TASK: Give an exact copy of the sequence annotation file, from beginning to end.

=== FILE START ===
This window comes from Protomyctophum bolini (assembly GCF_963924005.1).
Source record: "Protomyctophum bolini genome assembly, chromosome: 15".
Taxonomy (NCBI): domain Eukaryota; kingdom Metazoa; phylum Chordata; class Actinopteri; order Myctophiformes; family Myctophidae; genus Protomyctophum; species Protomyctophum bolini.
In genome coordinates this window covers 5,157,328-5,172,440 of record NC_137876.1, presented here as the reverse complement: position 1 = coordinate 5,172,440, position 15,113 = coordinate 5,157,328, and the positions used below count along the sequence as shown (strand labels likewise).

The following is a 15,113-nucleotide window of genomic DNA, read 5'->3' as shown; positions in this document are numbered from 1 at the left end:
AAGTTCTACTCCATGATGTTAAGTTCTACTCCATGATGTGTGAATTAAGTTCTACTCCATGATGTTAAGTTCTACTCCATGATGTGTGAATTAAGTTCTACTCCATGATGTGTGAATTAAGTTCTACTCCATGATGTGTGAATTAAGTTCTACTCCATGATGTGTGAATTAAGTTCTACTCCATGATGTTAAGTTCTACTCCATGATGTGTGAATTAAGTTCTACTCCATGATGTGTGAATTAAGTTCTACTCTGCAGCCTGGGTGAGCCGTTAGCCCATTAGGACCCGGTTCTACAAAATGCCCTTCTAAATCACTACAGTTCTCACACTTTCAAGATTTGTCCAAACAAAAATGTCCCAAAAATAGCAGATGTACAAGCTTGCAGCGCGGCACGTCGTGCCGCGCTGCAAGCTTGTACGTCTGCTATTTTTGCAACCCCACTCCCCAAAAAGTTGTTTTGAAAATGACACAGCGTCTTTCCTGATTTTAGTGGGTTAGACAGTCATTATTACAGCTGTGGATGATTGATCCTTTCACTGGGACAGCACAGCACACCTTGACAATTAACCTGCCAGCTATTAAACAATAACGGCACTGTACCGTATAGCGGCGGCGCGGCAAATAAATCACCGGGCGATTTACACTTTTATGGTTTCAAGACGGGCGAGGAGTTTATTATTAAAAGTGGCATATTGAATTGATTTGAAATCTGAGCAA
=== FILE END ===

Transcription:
This window comes from Protomyctophum bolini (assembly GCF_963924005.1).
Source record: "Protomyctophum bolini genome assembly, chromosome: 15".
Taxonomy (NCBI): domain Eukaryota; kingdom Metazoa; phylum Chordata; class Actinopteri; order Myctophiformes; family Myctophidae; genus Protomyctophum; species Protomyctophum bolini.
In genome coordinates this window covers 5,157,328-5,172,440 of record NC_137876.1, presented here as the reverse complement: position 1 = coordinate 5,172,440, position 15,113 = coordinate 5,157,328, and the positions used below count along the sequence as shown (strand labels likewise).

The following is a 15,113-nucleotide window of genomic DNA, read 5'->3' as shown; positions in this document are numbered from 1 at the left end:
AAGTTCTACTCCATGATGTTAAGTTCTACTCCATGATGTGTGAATTAAGTTCTACTCCATGATGTTAAGTTCTACTCCATGATGTGTGAATTAAGTTCTACTCCATGATGTGTGAATTAAGTTCTACTCCATGATGTGTGAATTAAGTTCTACTCCATGATGTGTGAATTAAGTTCTACTCCATGATGTTAAGTTCTACTCCATGATGTGTGAATTAAGTTCTACTCCATGATGTGTGAATTAAGTTCTACTCTGCAGCCTGGGTGAGCCGTTAGCCCATTAGGACCCGGTTCTACAAAATGCCCTTCTAAATCACTACAGTTCTCACACTTTCAAGATTTGTCCAAACAAAAATGTCCCAAAAATAGCAGATGTACAAGCTTGCAGCGCGGCACGTCGTGCCGCGCTGCAAGCTTGTACGTCTGCTATTTTTGCAACCCCACTCCCCAAAAAGTTGTTTTGAAAATGACACAGCGTCTTTCCTGATTTTAGTGGGTTAGACAGTCATTATTACAGCTGTGGATGATTGATCCTTTCACTGGGACAGCACAGCACACCTTGACAATTAACCTGCCAGCTATTAAACAATAACGGCACTGTACCGTATAGCGGCGGCGCGGCAAATAAATCACCGGGCGATTTACACTTTTATGGTTTCAAGACGGGCGAGGAGTTTATTATTAAAAGTGGCATATTGAATTGATTTGAAATCTGAGCAA